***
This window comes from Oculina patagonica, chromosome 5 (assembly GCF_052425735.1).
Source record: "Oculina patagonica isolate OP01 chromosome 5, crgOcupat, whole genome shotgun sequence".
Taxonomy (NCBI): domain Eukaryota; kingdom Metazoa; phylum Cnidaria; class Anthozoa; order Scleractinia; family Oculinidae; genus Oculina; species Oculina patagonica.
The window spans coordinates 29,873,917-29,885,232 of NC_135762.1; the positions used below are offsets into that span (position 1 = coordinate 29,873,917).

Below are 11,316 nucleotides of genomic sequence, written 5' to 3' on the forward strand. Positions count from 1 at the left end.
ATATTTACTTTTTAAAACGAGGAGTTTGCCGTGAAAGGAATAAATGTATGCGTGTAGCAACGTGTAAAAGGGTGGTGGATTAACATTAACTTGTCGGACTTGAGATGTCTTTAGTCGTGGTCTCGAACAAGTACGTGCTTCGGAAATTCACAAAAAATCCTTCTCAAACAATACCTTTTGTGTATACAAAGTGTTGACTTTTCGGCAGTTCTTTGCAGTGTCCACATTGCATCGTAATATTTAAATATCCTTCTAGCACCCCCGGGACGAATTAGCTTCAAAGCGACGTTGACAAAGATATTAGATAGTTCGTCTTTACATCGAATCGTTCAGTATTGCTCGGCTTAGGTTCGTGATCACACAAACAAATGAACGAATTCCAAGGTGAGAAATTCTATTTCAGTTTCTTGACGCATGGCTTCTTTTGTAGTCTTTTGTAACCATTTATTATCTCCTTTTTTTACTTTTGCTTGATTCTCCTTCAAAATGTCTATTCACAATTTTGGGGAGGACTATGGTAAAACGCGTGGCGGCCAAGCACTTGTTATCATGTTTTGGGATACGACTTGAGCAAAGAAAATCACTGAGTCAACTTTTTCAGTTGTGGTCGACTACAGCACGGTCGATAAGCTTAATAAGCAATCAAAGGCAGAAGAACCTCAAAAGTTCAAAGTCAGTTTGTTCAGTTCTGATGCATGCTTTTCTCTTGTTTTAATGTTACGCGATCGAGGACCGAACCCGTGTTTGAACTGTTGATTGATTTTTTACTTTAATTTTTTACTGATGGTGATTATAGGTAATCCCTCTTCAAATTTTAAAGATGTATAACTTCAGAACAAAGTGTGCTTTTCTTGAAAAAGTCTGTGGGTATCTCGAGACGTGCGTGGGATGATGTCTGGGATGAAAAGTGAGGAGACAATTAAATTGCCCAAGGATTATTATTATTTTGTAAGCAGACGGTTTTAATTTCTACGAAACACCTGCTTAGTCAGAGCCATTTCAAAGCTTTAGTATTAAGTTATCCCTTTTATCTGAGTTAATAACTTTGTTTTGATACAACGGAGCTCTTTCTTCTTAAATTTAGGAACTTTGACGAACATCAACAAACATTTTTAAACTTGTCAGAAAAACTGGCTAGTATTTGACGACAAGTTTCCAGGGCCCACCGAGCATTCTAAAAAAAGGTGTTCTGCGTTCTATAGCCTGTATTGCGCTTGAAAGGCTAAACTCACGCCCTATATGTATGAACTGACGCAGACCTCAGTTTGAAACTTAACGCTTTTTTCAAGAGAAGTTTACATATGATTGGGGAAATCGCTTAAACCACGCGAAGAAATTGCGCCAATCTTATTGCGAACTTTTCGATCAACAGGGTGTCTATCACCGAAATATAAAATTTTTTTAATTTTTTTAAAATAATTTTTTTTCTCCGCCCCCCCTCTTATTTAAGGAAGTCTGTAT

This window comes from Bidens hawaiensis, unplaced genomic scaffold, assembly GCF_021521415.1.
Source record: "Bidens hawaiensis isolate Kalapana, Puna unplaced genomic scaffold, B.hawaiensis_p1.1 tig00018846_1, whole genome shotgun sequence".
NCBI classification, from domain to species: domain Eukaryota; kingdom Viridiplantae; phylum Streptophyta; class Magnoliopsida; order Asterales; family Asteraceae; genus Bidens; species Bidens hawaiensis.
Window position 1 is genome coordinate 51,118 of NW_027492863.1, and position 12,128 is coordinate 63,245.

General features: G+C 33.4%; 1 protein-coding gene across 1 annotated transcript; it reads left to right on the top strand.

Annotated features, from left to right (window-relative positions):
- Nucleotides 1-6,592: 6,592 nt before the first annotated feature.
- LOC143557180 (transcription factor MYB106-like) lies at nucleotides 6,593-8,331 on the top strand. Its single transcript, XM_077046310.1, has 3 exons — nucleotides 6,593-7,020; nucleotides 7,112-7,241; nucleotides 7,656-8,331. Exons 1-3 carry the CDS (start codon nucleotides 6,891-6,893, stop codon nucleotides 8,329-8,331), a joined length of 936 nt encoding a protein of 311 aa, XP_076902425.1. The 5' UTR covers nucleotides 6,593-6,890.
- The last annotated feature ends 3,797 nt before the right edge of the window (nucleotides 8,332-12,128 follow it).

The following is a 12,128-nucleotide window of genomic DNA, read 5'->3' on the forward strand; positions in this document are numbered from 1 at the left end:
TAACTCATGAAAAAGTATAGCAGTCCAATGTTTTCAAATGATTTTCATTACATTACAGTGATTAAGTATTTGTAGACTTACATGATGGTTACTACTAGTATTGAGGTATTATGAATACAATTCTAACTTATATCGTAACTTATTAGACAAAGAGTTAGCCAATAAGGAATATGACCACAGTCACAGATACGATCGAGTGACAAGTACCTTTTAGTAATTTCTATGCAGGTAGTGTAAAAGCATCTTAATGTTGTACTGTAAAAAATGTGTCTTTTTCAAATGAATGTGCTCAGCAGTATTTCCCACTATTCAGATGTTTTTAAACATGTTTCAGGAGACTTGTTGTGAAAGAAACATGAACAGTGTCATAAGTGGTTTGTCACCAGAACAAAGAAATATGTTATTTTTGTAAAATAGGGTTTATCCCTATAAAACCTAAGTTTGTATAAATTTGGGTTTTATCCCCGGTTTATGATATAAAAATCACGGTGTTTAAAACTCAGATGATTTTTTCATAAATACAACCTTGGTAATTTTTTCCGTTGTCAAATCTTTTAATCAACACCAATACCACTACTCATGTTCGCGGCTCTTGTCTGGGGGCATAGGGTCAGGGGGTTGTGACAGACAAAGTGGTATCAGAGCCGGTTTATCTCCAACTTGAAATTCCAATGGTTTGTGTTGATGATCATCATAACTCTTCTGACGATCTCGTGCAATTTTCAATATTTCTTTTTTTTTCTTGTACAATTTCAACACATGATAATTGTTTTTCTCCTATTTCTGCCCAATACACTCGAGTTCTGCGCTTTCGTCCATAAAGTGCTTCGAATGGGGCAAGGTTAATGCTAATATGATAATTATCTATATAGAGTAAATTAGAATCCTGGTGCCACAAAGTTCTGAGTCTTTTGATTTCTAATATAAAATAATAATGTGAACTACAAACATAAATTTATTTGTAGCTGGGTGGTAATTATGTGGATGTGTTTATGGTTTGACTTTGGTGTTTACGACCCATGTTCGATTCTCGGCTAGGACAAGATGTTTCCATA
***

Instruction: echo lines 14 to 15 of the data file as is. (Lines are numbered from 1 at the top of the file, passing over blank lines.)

- LOC143557180 (transcription factor MYB106-like) lies at nucleotides 6,593-8,331 on the top strand. Its single transcript, XM_077046310.1, has 3 exons — nucleotides 6,593-7,020; nucleotides 7,112-7,241; nucleotides 7,656-8,331. Exons 1-3 carry the CDS (start codon nucleotides 6,891-6,893, stop codon nucleotides 8,329-8,331), a joined length of 936 nt encoding a protein of 311 aa, XP_076902425.1. The 5' UTR covers nucleotides 6,593-6,890.
- The last annotated feature ends 3,797 nt before the right edge of the window (nucleotides 8,332-12,128 follow it).